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San Diego sets strict rules for firearm contracts in bid to reduce gun violence

At Colorado's largest gun shop, Firing-Line, in Aurora, Monday, Dec. 17, 2012, assault rifles are lined up for sale. (RJ Sangosti/The Denver Post/TNS)

Gun dealers have to follow a new set of rules if they want to do business with San Diego.

Last month, the City Council passed the Ira Sharp Firearm Dealer Accountability Act. Authored by Councilmember Marni von Wilpert, the act creates a more robust vetting process to ensure contracts are only awarded to vendors that aren’t skirting requirements designed to keep guns out of the wrong hands.

According to research from Brady, a gun violence prevention group, more than $5 billion a year in government contracts is spent outfitting the nation’s law enforcement agencies with firearms. The organization also found that, in California alone, at least 90 law enforcement agencies purchased weapons from companies that didn’t follow existing gun laws.

One of the companies, Brady found, was cited for violations such as failing to submit sales reports, which help organizations like the Bureau of Alcohol, Tobacco, Firearms and Explosives investigate potential illegal gun trafficking, and selling guns to people who may not have been the actual buyer — otherwise known as a straw purchaser.

“By using the purchasing power of the City, the ordinance before us will compel the firearms industry and its dealers to take accountability for their business practices and help keep crime guns off the street,” von Wilpert said in a statement.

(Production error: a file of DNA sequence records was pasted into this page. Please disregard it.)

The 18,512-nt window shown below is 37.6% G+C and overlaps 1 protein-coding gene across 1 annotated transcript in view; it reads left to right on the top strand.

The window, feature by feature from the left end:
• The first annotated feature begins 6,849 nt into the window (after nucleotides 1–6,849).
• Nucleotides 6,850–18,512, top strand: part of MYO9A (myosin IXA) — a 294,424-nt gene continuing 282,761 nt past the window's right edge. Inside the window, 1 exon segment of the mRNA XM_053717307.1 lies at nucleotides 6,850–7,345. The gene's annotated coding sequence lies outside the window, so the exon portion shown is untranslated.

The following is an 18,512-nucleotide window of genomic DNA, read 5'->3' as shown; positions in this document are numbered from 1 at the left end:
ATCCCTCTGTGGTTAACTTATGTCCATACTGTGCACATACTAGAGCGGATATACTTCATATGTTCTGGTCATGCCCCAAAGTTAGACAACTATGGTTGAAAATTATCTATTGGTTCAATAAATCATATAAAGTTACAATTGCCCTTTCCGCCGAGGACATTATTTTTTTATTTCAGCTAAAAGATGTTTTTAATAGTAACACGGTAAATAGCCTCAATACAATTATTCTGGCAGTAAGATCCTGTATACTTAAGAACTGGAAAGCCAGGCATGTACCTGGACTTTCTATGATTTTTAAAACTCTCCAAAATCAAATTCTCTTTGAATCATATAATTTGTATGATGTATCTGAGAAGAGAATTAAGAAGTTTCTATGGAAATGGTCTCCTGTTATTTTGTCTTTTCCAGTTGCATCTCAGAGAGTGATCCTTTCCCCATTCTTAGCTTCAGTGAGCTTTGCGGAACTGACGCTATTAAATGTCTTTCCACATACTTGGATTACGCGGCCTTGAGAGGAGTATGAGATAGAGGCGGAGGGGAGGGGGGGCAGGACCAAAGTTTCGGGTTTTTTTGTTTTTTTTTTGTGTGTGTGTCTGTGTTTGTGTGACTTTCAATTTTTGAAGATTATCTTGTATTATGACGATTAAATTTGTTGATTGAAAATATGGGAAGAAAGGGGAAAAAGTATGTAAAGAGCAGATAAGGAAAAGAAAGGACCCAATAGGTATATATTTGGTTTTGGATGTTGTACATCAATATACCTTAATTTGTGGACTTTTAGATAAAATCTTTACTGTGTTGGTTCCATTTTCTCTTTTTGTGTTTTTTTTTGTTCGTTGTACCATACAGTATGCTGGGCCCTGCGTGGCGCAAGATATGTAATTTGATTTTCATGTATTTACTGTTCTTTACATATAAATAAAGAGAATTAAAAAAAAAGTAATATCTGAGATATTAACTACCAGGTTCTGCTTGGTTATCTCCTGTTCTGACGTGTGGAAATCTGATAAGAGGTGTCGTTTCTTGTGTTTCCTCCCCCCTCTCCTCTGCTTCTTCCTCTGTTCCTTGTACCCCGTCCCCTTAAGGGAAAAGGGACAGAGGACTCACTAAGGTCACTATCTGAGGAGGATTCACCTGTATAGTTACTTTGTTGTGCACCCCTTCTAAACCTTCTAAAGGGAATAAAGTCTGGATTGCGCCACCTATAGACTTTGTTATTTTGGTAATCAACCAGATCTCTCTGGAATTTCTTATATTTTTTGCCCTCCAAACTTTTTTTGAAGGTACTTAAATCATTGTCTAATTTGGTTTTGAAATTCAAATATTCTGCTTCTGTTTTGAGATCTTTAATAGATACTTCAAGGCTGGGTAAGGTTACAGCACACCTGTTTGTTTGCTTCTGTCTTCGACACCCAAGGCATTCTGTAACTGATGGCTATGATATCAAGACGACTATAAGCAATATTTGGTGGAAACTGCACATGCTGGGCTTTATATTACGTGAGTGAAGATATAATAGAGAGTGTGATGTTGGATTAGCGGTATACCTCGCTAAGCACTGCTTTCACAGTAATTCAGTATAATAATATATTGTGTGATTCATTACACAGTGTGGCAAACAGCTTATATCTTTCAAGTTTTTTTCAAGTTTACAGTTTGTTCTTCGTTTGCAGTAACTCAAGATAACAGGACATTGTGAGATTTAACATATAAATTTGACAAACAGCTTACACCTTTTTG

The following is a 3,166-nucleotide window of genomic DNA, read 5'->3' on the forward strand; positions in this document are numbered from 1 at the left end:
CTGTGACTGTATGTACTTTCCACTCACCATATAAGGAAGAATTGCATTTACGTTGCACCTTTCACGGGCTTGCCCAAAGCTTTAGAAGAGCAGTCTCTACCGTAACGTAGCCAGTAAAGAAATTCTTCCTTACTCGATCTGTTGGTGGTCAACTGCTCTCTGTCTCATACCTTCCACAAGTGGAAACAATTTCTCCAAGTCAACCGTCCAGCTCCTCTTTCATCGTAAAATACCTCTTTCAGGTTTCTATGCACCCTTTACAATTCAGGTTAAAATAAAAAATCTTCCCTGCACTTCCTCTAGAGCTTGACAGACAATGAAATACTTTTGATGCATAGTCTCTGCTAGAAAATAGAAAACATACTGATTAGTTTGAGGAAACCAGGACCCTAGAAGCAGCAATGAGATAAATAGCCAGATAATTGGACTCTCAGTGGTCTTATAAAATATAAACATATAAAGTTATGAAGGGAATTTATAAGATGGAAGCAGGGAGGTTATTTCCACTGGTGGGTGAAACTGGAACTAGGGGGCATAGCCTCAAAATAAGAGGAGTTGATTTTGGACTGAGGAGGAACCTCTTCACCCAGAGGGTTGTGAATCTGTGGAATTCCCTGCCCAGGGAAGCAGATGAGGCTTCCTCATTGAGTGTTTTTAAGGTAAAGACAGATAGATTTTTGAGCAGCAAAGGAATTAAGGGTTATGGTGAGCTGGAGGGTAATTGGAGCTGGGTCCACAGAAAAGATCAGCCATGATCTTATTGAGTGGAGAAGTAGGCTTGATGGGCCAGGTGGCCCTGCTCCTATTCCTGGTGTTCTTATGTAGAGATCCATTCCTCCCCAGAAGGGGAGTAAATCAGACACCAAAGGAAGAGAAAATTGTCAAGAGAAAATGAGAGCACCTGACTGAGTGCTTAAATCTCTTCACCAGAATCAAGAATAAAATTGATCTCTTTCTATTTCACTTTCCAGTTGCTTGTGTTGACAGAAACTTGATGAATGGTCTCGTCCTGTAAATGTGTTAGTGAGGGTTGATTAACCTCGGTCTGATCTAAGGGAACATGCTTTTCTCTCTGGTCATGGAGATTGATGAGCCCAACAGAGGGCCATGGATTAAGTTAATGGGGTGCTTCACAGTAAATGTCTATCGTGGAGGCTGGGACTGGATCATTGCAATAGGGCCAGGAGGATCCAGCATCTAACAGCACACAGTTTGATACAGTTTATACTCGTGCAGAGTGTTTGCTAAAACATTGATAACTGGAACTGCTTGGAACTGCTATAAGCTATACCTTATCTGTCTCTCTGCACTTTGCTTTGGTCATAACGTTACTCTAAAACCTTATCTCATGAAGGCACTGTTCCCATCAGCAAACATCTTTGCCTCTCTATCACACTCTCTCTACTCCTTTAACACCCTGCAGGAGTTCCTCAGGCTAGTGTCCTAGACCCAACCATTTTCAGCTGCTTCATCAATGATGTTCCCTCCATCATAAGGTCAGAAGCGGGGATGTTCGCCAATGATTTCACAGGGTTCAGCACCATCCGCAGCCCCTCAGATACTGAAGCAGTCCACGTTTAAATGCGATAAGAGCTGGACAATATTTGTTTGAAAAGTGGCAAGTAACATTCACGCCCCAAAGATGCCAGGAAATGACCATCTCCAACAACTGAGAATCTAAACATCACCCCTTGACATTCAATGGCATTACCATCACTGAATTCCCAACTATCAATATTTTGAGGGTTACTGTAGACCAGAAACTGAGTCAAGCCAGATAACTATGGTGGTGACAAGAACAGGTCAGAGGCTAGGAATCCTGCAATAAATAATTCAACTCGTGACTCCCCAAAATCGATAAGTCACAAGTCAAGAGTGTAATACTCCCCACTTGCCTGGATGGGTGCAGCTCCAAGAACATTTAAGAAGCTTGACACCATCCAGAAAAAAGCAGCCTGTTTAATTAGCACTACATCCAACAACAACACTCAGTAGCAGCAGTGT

The new ordinance — which builds on the work of Brady and local gun violence prevention advocate Ira Sharp, the act’s namesake — changes the city’s procurement process to ensure vendors have completed federal and state inspections without violations, have employed security measures that prevent the theft or loss of firearms and have not been cited for selling to prohibited people.

“Taxpayer dollars should not be used to purchase firearms and ammunition from dealers that skirt the law and expose our communities to public safety threats,” said City Attorney Mara Elliott. “This legislation reflects our City’s values by creating responsible common sense safety standards for firearm purchases.”

From 2017 through 2022, firearms took the lives of more than 1,300 people in San Diego County. About 70% of those deaths were suicides, and about 30%were homicides.


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